Diverging effects of anthropogenic acidification and natural acidity on community structure in Swedish streams.
2008 (English)In: The Science of the Total Environment, ISSN 0048-9697, Vol. 394, no 2-3, 321-30 p.Article in journal (Refereed) Published
Anthropogenic acidification caused by aerial deposition of acidifying substances is known to have detrimental effects on freshwater biota, including reductions in species diversity and ecosystem functioning. However, such impairment is not found in systems acidified to a similar extent by natural processes. A proposed explanation for this difference is that freshwater organisms have had far more time to evolve and adapt to natural than anthropogenic acidification. Thus, where acidity is natural, adaptation may account for diverse and functional communities. Here, we investigated whether adaptations – that were previously implied to occur on small spatial scales – may explain the species richness patterns on a much larger geographical scale, apply to ecological functioning, and are relevant in Sweden, where natural acidity is geologically relatively recent. Therefore, we compared differences in species diversity and ecosystem process rates between 24 acidic and circumneutral streams in northern Sweden, where acidity is natural, and southern Sweden, where acidity is largely anthropogenic. In agreement with our predictions, the difference in macroinvertebrate species richness between acidic and circumneutral streams was threefold larger in the region where acidity was anthropogenic than where it was natural, albeit marginally non-significantly. In contrast, no such trend was found for the rates of decomposition by microbes and leaf-feeding macroinvertebrates, possibly due to functional redundancy. The structure of species assemblages differed between acidic and circumneutral sites and between the regions. Our results agree with the notion that freshwater biota are adapted to natural acidity, but competing explanations including other differences in water chemistry and differences in the biogeographical colonization histories may also account for part of the observed patterns. Since naturally acidic environments similar to those in northern Sweden are widespread, we predict that diverse and functionally efficient freshwater communities that are well adapted to such conditions are more common than currently recognized.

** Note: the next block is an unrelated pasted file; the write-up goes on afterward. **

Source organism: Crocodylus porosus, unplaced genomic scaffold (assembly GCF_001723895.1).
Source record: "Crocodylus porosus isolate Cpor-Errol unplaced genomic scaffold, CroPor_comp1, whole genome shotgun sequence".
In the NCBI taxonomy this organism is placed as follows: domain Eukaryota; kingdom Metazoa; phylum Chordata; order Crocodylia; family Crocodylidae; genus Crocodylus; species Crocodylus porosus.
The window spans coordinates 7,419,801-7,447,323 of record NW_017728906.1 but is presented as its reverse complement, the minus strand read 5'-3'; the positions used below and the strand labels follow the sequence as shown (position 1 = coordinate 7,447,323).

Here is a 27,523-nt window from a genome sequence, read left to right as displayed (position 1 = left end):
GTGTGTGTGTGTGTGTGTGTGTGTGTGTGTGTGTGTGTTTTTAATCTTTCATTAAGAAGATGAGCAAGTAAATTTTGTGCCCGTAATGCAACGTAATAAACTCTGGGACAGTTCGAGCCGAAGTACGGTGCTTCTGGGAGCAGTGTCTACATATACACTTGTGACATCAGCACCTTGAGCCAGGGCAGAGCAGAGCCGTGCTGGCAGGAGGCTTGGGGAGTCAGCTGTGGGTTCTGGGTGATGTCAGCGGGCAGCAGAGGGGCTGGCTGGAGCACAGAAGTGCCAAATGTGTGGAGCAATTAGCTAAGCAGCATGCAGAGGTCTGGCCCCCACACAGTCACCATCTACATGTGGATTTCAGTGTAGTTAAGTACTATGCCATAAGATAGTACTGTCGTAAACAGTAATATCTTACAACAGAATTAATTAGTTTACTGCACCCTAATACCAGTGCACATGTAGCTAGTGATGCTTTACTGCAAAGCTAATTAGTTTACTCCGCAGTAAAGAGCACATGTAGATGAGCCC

Place, publisher, year, edition, pages
2008. Vol. 394, no 2-3, 321-30 p.
Acid Rain, Animals, Biodiversity, Ecosystem, Hydrogen-Ion Concentration, Invertebrates/*classification, Rivers, Sweden
IdentifiersURN: urn:nbn:se:umu:diva-11473DOI: doi:10.1016/j.scitotenv.2008.01.055PubMedID: 18299145OAI: oai:DiVA.org:umu-11473DiVA: diva2:151144